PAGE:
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Instrument Detection Chemistry/Mechanism
Currently there are lots of new types of detection chemistry/mechanisms out there, probably too numerous to list, however, here is a short list of the ones I have come across:
- Voltage differential between reference and test probes. Lots of POC devices uses this type of detection system.
- Metal Complex Redox Reaction. Roche uses a organo-Ruthenium complex and when a voltage is applied the complex goes through a series of redox reactions to produce light. It's a little more complicated than the Acridan/Acridinium chemistry, but since you separate the liquid from the reaction vessel, you can get higher sensitivities.
- Acridinium or Acridan esters. Both Siemens and Abbott Laboratories use this type of chemistry on their systems.
- Fluorophores. These can be quite sensitive, however they are subject to lots of artifacts and these types of molecules can be very sticky and give rise to background issues. They also take a longer time to quantitate since they "glow" instead of "flash".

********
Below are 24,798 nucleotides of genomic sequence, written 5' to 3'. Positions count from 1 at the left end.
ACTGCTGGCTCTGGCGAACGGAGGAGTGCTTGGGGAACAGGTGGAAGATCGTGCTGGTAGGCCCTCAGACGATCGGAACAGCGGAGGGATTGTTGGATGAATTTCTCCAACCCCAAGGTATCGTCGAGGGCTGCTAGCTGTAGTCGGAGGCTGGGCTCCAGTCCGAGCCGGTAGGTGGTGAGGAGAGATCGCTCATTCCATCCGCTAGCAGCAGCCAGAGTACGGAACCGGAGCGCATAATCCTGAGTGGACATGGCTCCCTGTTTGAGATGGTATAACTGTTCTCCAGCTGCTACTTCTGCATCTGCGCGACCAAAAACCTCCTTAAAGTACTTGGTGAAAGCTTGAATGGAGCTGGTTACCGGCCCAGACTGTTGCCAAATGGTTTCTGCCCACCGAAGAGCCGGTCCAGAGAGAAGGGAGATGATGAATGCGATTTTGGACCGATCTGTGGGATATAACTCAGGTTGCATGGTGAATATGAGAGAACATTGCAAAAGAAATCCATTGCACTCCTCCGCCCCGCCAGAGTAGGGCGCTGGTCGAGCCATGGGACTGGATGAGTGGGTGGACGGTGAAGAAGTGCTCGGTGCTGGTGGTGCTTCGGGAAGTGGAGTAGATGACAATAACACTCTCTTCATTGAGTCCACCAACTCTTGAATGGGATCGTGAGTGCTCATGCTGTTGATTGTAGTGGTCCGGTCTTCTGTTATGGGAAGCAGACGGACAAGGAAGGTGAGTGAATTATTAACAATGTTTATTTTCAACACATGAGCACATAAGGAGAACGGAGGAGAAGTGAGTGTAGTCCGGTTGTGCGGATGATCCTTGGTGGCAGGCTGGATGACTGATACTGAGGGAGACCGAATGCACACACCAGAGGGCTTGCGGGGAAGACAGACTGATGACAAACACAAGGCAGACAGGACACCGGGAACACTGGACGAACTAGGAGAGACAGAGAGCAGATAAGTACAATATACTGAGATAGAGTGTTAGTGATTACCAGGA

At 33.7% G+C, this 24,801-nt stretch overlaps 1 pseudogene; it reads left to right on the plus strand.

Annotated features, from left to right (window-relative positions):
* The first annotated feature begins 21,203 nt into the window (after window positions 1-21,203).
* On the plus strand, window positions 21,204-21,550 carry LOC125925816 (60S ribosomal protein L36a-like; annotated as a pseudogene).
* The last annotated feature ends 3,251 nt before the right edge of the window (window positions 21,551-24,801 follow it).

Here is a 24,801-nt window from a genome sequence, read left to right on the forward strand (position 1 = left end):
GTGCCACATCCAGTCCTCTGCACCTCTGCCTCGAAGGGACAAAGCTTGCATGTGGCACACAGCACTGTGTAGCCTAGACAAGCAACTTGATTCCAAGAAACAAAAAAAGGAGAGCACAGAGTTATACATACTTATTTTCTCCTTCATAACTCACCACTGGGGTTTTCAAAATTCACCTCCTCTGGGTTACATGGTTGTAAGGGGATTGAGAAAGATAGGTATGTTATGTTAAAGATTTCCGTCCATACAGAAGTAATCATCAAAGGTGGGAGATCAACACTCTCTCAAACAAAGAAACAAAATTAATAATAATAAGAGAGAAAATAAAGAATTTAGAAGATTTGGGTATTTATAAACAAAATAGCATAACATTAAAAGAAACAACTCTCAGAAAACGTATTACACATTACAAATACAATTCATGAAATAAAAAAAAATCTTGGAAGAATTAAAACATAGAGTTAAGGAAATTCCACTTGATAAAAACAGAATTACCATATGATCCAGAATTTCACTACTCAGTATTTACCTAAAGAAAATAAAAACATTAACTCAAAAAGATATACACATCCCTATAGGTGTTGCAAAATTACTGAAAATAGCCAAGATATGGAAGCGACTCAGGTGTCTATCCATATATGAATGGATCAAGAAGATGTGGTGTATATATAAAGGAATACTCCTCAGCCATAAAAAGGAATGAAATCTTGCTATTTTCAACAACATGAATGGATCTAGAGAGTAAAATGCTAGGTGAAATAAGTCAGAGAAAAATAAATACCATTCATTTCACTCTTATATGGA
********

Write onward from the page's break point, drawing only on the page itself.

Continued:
- Alkaline Phosphatase. This is a biological enzyme that removes a phosphate group from an organic molecule. There are organic subrates with attached phosphates that turn color and ones that can actually produce photons (similar to the Acridinium/Acridan molecules). The downside is that it takes time for the enzyme to act on the substrates which delays test results a little.
Now, there are some other detection technologies that I won't go into detail here, but currently, they have not proven to be robust enough for "lab quality" results. Here's a few of them:
- Quantum Dots - ~30 nm particles that exhibit band spectrum behavior.
- Magnetic Resonance
- Vibrational Frequency Changes
- Carbon Microfibers
- Refractive index changes